US economy vs. government

The underlying economy is much more important than the Federal Open Market Committee.

By Stock Traders Daily Apr 15, 2013 4:46PM

Image: Taxes (© Thinkstock/SuperStock)There is a metaphoric war being waged right now between the underlying economy and the federal government.

The Fed has being trying to avert economic weakness by all means, but that conflict has also put many investors at risk -- which in many ways also reflects the unwitting enthusiasms that existed before the Internet bubble burst, and before the credit crisis was considered a problem.

Not unlike two Greek Gods fighting at the top of a distant mountain peak, this war between the real economy and the government will likely have a material impact on all of us, so it is important that we know exactly what is happening in the underlying economy.

I believe we can see what the government is doing, we know the tax hikes, we know the stimulus efforts and I have already calculated that data for clients of Stock Traders Daily, so the focus here will be on the underlying economy part of the issue.


Economies are defined by the people that exist within those economies. This has been true since the very first economies were documented in history, but those economies were not nearly as advanced as ours. 

Today, we hear that institutions govern the markets, we hear of these multi-billion dollar funds taking huge stakes in companies and we realize that we are just a pawn in the game.  That is true when we take only ourselves into account, but when we include everybody else something amazing happens, the balance of power shifts, and the people actually far dominate the funds that at first glance seem to be in control.  The only reason they even have any power is because we have given it to them.


That makes people the most important thing in our economy as well, and there are two specific ways people influence the economy: spending and investing.

My conclusions suggest that each of these has very different influences, with investing being the most important in my judgment.  The investing decisions of the public largely determine economic cycles according to my observations, and spending only acts like a chaos-like boundary around those pre-defined cycles.  More specifically, the rate of change in the investment patterns of individuals is exactly what governs longer term economic cycles, and the spending variable when compared to the economy allows for oscillations not unlike those we see in stock-market charts, except in this case it is around longer term investing cycles.


Even more specifically, the money already invested today cannot be considered to be a growth catalyst to the economy or the stock market, so an even more refined approach is to focus solely on the rate of change of new money able to be invested into the U.S. economy, and in that way we would be able to determine the future natural health or weakness that will exist.  This will help us identify why past economic cycles were like they were and, if done correctly, it will also give us foresight into what economic cycles might look like in the future too.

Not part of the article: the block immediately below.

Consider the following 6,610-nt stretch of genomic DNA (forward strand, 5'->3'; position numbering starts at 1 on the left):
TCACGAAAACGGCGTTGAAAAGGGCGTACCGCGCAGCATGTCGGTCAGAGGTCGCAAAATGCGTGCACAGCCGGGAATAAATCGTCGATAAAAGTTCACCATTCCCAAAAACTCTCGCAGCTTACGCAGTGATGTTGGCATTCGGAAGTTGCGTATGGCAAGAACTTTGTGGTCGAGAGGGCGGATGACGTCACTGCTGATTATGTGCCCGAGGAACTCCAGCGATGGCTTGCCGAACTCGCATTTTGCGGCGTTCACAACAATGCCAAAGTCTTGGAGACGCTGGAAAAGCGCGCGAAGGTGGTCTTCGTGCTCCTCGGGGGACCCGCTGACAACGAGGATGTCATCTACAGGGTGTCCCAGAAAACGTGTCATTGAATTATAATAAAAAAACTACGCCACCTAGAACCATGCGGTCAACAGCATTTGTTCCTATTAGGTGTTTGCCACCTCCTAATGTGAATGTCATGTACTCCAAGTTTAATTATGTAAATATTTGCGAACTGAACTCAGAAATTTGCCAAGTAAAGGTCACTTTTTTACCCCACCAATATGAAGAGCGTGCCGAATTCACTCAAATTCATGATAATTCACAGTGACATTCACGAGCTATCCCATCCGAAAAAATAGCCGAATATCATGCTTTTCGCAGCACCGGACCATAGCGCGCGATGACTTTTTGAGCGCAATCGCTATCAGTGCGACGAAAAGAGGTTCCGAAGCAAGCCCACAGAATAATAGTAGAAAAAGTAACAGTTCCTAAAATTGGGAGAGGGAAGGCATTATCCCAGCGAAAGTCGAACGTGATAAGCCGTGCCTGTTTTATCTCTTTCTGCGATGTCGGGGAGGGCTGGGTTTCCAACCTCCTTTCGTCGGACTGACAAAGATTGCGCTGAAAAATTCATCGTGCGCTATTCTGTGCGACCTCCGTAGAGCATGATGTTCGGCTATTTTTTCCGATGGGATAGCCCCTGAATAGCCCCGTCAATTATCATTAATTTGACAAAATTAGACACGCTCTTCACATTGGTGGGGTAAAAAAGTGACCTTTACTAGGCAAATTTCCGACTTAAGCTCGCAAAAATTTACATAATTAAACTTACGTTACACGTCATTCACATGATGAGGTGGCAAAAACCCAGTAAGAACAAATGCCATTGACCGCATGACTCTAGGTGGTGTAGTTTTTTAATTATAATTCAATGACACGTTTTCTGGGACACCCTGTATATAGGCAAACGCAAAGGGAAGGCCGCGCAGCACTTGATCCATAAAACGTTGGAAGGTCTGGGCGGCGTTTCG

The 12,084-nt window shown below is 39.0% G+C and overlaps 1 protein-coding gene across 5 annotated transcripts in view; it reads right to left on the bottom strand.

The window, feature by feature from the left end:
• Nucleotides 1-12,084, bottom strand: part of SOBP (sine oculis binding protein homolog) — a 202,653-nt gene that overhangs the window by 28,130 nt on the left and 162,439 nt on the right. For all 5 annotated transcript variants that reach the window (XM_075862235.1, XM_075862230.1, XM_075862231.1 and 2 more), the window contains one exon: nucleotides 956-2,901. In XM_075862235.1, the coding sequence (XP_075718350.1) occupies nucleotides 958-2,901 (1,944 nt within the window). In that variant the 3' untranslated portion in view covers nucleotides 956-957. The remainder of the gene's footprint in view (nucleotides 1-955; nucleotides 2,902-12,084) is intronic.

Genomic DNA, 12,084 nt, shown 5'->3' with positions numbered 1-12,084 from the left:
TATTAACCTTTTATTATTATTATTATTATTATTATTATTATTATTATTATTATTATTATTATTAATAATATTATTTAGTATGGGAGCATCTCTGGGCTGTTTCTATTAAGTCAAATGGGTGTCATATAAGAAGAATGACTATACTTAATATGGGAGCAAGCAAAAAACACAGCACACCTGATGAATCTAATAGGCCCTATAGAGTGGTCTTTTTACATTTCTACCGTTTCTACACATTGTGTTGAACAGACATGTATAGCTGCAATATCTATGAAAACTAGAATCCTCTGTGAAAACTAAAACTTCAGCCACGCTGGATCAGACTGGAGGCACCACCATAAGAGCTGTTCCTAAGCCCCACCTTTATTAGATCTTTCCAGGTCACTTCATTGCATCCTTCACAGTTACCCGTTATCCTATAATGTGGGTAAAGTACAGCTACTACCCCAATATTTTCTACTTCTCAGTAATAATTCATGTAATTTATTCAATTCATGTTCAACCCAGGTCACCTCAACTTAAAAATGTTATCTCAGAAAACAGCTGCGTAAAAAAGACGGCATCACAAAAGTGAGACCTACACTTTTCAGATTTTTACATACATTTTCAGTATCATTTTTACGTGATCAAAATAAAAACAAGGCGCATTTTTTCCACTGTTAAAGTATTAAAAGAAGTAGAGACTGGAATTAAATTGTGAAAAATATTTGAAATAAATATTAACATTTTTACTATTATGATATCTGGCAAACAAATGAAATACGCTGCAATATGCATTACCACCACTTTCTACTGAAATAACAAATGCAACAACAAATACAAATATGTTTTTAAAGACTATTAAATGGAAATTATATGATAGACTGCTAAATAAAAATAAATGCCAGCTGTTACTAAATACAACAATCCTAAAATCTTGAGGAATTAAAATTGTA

In fact, it is this exact quality that makes the study I have conducted so important.  My model, The Investment Rate, suggests the natural state of our economy is one of severe weakness, like during the Great Depression and Stagflation. I know some people will balk at that statement, given where the stock market is, but in the 1970s the markets experienced 50% declines and 100% recoveries too; that weakness lasted for 10 years and we are not even through with six in this down period. 

In addition, according to The Investment Rate, this down period is much longer than the prior two -- so declines like what we saw during Stagflation can happen again and are likely to.  In addition, the rate of change in this third major down period in U.S. History also becomes much more negatively sloped after 2012, that means right now, and it is that which we must consider when making our evaluation of the true underlying economy.


According to the Investment Rate the natural cycles of our economy suggest we are in the third major down period in American history. But it also tells us the conditions worsen naturally for the next few years at least.  This is happening on one side of the battle between the economy and the government, while the FOMC fits in there somewhere too, but it is there that this battle becomes clouded and investors become confused.


The purpose of this article was to disclose that The Investment Rate tells us that the rate of change in the decline for new investments declines even more measurably starting after 2012 -- so that investors can more accurately assess the added risks that exist.  I will simply leave the other side of the battle with a question: do you really think the Government (including FOMC) is stimulating the economy?



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